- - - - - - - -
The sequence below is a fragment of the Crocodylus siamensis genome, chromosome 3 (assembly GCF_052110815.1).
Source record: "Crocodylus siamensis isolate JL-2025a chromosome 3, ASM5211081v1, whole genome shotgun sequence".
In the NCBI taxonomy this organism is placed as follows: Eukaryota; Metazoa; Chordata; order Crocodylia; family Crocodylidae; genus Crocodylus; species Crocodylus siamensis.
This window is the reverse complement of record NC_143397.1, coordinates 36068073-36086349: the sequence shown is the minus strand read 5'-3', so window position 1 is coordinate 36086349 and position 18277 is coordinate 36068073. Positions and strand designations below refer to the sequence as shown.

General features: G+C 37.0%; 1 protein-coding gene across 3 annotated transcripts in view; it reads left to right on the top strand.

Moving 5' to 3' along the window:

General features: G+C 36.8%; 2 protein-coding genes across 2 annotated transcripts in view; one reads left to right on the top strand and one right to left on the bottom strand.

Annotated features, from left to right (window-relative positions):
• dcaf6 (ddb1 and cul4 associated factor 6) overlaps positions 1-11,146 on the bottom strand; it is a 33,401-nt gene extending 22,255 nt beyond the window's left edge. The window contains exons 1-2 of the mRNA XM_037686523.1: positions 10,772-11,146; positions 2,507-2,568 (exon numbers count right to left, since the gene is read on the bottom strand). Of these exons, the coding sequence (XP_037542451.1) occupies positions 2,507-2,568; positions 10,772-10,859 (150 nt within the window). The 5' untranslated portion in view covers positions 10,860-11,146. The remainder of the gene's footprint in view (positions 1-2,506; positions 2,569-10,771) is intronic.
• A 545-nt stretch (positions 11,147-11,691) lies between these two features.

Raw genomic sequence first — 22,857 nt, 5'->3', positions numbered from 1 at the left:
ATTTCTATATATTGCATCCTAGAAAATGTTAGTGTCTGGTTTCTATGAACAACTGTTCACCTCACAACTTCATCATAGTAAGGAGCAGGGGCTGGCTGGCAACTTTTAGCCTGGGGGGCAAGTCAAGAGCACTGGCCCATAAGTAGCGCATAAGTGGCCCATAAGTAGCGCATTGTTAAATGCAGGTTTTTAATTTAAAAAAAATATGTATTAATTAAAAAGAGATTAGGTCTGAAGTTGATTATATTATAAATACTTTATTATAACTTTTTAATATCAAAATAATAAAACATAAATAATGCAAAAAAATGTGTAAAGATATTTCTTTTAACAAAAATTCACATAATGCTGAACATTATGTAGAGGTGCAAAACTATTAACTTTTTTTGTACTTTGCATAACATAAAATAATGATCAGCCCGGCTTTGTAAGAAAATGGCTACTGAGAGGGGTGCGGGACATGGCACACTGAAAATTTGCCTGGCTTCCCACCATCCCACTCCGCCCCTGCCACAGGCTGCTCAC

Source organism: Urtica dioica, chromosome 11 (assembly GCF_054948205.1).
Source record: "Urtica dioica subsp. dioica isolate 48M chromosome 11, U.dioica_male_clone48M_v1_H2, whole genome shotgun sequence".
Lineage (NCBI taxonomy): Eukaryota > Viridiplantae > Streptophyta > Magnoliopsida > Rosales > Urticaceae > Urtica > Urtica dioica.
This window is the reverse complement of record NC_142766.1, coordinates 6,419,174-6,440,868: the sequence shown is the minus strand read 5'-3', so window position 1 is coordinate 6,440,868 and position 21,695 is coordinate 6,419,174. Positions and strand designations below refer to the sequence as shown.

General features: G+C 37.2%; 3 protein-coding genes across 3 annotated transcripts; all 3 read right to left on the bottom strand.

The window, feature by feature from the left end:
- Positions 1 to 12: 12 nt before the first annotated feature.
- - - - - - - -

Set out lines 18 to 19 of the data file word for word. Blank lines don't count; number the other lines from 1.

The window, feature by feature from the left end:
- Positions 1 to 12: 12 nt before the first annotated feature.